Wedged between India and China, the tiny kingdom of Bhutan has long been regarded as one of the world’s most exclusive destinations, off the beaten track for the average tourist.
Until recently, a cautious approach to developing international tourism, in line with a “high value, low impact” strategy that requires foreign visitors from most parts of the world to spend a minimum of $250 a day during peak season, had limited arrivals while generating substantial economic benefits. Tourism is the country’s biggest hard-currency earner, bringing in $85.4 million in 2018, and overall revenue is second only to hydropower.
But Bhutan’s reputation as an exotic, luxurious destination is being wrecked by an explosion of regional tourists, mainly from India, who are not subject to the minimum daily spending requirements imposed on travelers from farther afield. They can also travel in tour groups and stay in budget accommodation, and are not required to employ guides.
The influx has been so overwhelming for the landlocked mountainous nation of just over 750,000 people that some high-end tour operators are now considering pulling out because they feel that Bhutan can no longer be sold as an exclusive destination.
Robin Smillie, an American tour operator who has been leading high-end travelers to Bhutan since 2001, said he plans to end tours to the country by April 2020 because of overcrowding at prime sites such as the Tiger’s Nest Monastery, also known as Paro Taktsang, a cliffside Buddhist temple.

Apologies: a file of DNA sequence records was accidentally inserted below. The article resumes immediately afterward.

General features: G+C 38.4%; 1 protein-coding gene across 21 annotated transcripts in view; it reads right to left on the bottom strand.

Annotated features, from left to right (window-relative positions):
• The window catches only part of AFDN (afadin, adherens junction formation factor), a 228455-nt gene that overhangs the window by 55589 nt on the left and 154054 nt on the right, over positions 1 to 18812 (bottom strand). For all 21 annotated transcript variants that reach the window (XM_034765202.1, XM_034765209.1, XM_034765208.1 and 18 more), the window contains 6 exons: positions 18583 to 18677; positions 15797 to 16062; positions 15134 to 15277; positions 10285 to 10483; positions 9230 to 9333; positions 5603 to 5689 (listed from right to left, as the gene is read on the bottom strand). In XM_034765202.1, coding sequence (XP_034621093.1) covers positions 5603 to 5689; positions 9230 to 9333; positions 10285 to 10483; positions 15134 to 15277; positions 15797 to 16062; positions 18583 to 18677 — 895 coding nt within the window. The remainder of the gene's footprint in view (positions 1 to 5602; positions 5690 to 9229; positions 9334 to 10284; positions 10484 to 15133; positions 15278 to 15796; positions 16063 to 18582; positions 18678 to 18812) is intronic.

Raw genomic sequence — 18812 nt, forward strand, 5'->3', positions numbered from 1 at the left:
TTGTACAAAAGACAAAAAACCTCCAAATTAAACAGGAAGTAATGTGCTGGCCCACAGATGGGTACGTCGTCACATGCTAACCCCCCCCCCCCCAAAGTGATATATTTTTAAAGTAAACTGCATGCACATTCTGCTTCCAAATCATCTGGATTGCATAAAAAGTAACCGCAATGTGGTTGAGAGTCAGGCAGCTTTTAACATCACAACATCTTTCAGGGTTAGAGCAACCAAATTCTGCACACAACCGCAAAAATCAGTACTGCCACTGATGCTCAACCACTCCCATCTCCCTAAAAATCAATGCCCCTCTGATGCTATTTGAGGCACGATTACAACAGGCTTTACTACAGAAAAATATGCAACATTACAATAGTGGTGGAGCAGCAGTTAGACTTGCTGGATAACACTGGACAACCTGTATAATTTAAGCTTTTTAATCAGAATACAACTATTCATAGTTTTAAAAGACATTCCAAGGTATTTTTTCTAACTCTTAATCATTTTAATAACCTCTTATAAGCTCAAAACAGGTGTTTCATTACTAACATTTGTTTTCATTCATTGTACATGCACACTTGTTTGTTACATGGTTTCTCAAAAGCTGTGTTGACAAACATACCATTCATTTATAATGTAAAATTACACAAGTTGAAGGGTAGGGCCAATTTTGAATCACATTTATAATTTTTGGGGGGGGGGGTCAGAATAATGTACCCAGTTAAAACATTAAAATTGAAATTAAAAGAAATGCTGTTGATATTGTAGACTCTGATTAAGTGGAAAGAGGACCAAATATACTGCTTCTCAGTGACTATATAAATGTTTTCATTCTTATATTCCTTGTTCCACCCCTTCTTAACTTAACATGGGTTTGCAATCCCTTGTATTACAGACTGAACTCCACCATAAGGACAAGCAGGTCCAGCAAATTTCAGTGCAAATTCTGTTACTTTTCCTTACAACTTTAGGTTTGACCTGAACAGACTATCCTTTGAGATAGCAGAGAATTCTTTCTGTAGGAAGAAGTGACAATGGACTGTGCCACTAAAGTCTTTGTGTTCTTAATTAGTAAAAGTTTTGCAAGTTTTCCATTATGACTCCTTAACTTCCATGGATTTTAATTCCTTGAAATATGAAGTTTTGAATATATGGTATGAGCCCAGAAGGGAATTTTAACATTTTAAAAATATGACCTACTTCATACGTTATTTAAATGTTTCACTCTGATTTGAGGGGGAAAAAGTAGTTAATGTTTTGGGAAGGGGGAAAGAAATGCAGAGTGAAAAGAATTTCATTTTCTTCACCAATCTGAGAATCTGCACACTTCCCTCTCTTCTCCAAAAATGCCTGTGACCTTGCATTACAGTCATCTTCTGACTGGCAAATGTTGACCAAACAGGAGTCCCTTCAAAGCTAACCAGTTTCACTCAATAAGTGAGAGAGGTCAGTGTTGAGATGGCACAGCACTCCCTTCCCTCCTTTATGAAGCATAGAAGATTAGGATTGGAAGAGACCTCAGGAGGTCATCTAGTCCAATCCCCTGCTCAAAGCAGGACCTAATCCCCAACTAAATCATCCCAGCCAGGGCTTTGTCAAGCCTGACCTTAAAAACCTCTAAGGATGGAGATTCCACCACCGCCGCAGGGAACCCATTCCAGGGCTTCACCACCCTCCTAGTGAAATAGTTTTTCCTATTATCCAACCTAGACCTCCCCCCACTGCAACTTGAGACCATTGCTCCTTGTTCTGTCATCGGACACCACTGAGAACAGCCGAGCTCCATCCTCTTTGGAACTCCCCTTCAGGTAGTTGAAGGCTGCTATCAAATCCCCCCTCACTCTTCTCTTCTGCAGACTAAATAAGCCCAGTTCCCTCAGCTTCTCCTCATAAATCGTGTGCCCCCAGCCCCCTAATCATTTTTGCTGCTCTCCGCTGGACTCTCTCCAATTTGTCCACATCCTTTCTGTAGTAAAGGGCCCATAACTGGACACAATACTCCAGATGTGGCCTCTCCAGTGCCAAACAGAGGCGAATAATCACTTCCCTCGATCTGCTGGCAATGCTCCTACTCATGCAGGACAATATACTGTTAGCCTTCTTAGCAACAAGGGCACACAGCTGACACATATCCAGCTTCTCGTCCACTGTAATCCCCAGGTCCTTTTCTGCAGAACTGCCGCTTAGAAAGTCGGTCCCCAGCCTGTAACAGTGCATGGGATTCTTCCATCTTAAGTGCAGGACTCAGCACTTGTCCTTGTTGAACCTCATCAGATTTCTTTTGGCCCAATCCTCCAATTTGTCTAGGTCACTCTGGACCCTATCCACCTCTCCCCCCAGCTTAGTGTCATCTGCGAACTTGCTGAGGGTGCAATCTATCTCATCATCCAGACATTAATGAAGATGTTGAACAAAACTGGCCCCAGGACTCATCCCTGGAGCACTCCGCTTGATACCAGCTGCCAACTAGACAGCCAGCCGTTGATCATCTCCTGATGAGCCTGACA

Regional tourists take selfies at the National Memorial Chorten, a prominent religious landmark in the Bhutanese capital of Thimphu. (Photo by Phuntsho Wangdi)
“Since 2001 I have successfully sold Bhutan as a high-end, less-traveled destination to seasoned travelers,” he said. “Imagine their dismay when they arrive at the foot of Tiger’s Nest to find a parking lot bursting with buses, hordes of noisy regional tourists clogging the trail, a gauntlet of vendors hawking fake made-in-Bhutan products and garbage-strewn roads.”
Other high-end tour operators share this sentiment, lamenting the emergence of mass tourism in Bhutan, which received 274,097 visitors in 2018, equal to a more than third of the population. More than 200,000 were regional tourists, mainly from India but including some from Bangladesh and the Maldives.
Up to 2012, only about 100,000 tourists a year visited Bhutan, with about half coming from the region. International arrivals have since grown by about 7% a year on average, but regional arrivals have risen by roughly 25% a year.